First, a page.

New Year, New Me – Part 2

Do I spend too long on a phone? I often wonder this. Building upon January’s goal of meditating more, I wanted to find other ways to be more mindful about how I spend my time – and I know my phone is my biggest time drain.

I decided to give up my privacy temporarily and install Space  – an app that keeps an eye on how many times I’m unlocking my phone, on what apps, and creates a summary of how long I’m spending on my device.

The app has a habit of sending you slightly passive aggressive messages – suggesting you step away from your device. Sometimes this is exactly the nudge you need. However, if you are lost, desperately trying to work out where you need to go, and running 20 mins late to a meeting, a message like this is enough to make you want to lob your phone into the nearest bush.

 

Messages like this popping up can either be really helpful. Or really, really not.

I’ll be honest – the data showed to me horrified me. One day I spent up to 8 hours on my phone – and  in the 2 months since putting the app on my phone in Feb and April 4, I spent circa 3.3k minutes on twitter, 2.7k on chrome, and 1.7k on gmail. There was also lots of time spent on Slack and Facebook.

Now there are some reasons behind the data looking like this. On one hand, I use my phone for almost everything. I use it as my map – and travel a lot for work. I use it as my WiFi hotspot when travelling for work – and as I mentioned I travel a lot for work. I also use it for work – and it’s been a busy as hell few months. The app also isn’t great at differentiating between those occasions when you are spending loads of time on a thing, and when you’ve just happened to leave your screen on (even on the home screen) and walked away.

I also happened to fracture my arm during the time in which I was trialling the app. Turns out having little to do than lie around while your arm throbs and stops you doing things like eat and playing computer games really increases your tendency to fritter your days away on social media.

Despite these caveats, the numbers are still much higher than I would like – and I have found that although I struggle to keep within my target number of minutes and unlocks, I am much more mindful about how and when I use my phone (outside of times that I need to for work). The app doesn’t quite create enough nudges to be a really effective way to help me reduce the amount of time on my phone, and has had the major impact of my demanding to use my partners phone to navigate us with when we go exploring together – however as an approach, I love not spending all my time in my phone, and deliberately noticing the world around me a bit more.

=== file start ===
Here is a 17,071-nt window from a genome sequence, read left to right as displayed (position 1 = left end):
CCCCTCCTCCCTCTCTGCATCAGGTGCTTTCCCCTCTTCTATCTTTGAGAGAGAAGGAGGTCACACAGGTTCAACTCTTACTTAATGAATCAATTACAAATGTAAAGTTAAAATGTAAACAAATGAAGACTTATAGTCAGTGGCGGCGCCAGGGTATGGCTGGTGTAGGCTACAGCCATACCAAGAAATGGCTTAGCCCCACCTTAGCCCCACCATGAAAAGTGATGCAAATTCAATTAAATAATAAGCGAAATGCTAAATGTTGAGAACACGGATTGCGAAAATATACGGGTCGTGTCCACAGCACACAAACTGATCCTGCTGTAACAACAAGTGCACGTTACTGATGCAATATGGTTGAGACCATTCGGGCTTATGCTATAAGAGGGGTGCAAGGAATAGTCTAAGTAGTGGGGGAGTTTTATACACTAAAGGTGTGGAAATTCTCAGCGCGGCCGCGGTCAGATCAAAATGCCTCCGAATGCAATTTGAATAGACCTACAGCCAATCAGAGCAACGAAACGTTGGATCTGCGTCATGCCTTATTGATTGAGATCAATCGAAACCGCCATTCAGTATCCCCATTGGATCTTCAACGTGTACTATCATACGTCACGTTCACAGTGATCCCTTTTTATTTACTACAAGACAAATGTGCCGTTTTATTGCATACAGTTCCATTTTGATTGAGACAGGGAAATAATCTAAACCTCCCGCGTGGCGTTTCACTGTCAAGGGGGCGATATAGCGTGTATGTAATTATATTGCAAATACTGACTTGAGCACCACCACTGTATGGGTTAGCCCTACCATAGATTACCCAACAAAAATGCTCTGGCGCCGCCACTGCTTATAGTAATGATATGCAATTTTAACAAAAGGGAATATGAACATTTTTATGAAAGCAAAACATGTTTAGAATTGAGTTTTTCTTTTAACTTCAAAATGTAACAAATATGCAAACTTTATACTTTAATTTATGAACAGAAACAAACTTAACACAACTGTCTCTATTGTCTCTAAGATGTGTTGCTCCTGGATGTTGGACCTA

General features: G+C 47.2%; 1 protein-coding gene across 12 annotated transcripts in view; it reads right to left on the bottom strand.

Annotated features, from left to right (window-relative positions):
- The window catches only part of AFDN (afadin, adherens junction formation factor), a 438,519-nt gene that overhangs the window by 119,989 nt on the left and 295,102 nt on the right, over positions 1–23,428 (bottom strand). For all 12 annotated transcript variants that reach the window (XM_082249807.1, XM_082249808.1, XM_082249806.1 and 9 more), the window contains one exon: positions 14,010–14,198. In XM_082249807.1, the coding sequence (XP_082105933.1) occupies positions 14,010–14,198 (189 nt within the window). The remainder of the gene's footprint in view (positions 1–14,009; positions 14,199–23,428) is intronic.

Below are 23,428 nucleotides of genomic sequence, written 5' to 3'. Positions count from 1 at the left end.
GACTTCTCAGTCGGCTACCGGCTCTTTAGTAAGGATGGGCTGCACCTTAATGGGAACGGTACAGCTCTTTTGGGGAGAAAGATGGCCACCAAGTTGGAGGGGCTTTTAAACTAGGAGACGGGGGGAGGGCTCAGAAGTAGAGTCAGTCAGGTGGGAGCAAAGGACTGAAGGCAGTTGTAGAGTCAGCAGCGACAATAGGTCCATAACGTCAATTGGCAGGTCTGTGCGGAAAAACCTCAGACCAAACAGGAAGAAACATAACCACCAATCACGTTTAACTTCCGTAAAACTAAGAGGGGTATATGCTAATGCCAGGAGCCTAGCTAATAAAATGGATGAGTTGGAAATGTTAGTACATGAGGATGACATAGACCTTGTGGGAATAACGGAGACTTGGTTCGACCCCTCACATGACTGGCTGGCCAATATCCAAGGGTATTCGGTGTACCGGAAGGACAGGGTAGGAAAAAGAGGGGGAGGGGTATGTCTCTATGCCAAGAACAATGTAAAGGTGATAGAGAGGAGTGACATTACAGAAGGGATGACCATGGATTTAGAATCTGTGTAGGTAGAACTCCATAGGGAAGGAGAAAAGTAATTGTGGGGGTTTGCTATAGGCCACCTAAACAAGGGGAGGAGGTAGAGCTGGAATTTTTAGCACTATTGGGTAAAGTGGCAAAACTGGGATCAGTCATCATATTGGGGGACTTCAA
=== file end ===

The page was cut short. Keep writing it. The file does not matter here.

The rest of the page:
Let’s see how the next 2 months go – when I hopefully have fewer fractured arms.

I’d also love to hear if you have any insight or thoughts into how to help step away from your phone a little. Do you have an app that might be better than the one I’m currently using? Or another tip I could try?

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On being vulnerable

I suck at letting myself be vulnerable. Really I do.

I hate being judged, told I’m not good enough, or that I’m wrong. I also really (really) hate feeling stupid. I know many people dislike being in these situations, but I get so wound up by these feelings that I don’t put myself in situations where I risk being told these things. Especially in public.

In private, and in one-on-one conversations (or even on twitter), I’m more than happy to vocalise and share thoughts. And the knowledge and thoughts I have has helped inform public debate, reshaped some of the conversations around some of the topics I consider really important, and gone into academic and policy papers – indeed I help write some of the latter. Somehow the conversations and emails leading to these felt transient and safe.

When it comes to something that feels more permanent, or if it’s a situation in which I don’t feel comfortable, I hide. Most of the time not literally (although it has been none), but I make sure I’m not in a place where others can criticise me. Why? Because I’m scared of being judged badly. And my threshold where that fear kicks in is rather stupidly low.

As such I don’t blog or write as much as I should, I don’t accept invitations to, and I rarely ask for help from others. And I do my best to hold on to control in all manner of different situations.

It’s stopping me from doing a number of things that I want to do, and it’s preventing me growing in ways in which I’d like to grow. And I’m really determined to try and change that.